A future Tory government would ban members of the military from mounting human rights lawsuits, Defence Secretary Michael Fallon announced during the Conservative Party Conference at Birmingham.
He said the Ministry of Defence had spent £85m defending "fairly spurious cases" - a fact which showed human rights law was not just being "used", it was being "abused".
British service personnel would not be able to mount human rights law challenges under the Defence Secretary's plans.
Mr Fallon told a conference fringe event: "I have agreed now with the Lord Chancellor in his plans to restrict the application of European law the convention on human rights will apply now to the military side as well.
"Otherwise we will end up with every platoon taking a legal advisor out on patrol. That is simply unacceptable."
In his main conference speech on 1 Oct, the Defence Secretary told the conference that "this is no time" to be lowering Britain's defence spending. Against a background of further public spending cuts promised by the Prime Minister, Mr Fallon said he "wanted" to carry on meeting NATO's target of 2% of national income being spent on defence.
Mr Fallon said that "The only area of defence Liberal Democrats are interested in is downgrading our continuous-at-sea nuclear deterrent for a part-time deterrent sitting in a dockyard."
Vernon Coaker MP, Shadow Secretary of State for Defence, paid tribute to the sacrifice and work of the armed forces, and included the following proposals in his speech to the party conference in Manchester on 22 September:
- Put the Strategic Defence and Security Review (SDSR) on a statutory basis, to be openly debated in Parliament, making it mandatory for the Government to undertake one during the lifetime of every Parliament "because our Armed Forces need direction".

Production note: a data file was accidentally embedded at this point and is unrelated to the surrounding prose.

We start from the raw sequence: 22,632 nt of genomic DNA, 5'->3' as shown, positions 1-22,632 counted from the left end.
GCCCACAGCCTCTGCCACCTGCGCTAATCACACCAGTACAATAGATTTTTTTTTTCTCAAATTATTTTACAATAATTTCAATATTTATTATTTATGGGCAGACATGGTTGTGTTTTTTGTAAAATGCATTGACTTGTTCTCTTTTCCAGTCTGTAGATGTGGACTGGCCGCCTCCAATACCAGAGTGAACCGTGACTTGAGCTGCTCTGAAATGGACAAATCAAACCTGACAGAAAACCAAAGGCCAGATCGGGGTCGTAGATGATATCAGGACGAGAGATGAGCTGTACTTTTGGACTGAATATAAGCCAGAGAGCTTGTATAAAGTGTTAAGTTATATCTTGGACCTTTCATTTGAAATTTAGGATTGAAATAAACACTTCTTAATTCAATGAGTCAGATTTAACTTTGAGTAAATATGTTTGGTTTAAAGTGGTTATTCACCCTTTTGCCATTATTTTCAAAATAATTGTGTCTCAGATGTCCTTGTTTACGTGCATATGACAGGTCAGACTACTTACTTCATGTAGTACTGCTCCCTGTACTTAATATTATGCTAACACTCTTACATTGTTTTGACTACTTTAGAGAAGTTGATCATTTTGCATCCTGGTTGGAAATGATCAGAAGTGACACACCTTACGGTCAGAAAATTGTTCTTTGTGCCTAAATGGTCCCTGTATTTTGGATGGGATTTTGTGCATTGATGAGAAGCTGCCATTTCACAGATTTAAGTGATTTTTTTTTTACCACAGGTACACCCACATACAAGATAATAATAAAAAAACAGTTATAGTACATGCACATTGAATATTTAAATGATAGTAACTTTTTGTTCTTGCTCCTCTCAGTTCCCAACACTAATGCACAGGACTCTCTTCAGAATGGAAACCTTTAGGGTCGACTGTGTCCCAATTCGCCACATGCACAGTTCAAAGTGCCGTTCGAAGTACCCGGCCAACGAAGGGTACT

- Outlaw discrimination against members of the Armed Forces.
- Prioritise support for members of the Armed Forces, for veterans and for service families.
Conference taking place in Glasgow on 4-8 Oct.
Conference to be held in Aberystwyth on 24-25 Oct.
Scottish National Party
Conference to be held in Perth on 13-15 Nov.
UKIP's defence spokesman, Mike Hookem, used his party conference speech in Doncaster on 26 September to announce "a completely new range of policies aimed at helping armed forces veterans". These include:
- Creat a dedicated Veterans Department within the MoD based on the US Veterans Department model.
- Guarantee a job in the police force, prison service or border force to those who have served for a minimum of 12 years.
- Change the points system for social housing "to give priority to ex-servicemen and women and those returning from active service".
- Introduce a Veterans Service Card to gurantee fast-track access to NHS mental health care.
- UKIP will guarantee that all entitlements outline above will be extended to servicemen from overseas. "UKIP is committed to ... legislation that will give equal rights and benefits for all armed forces personnel, no matter of their ethnic origin."
- All veterans of all services to be issued with a new National Defence Medal irrespective of rank and length of service. "The armed forces operate as a team and every aspect of that team deserves to be recognised."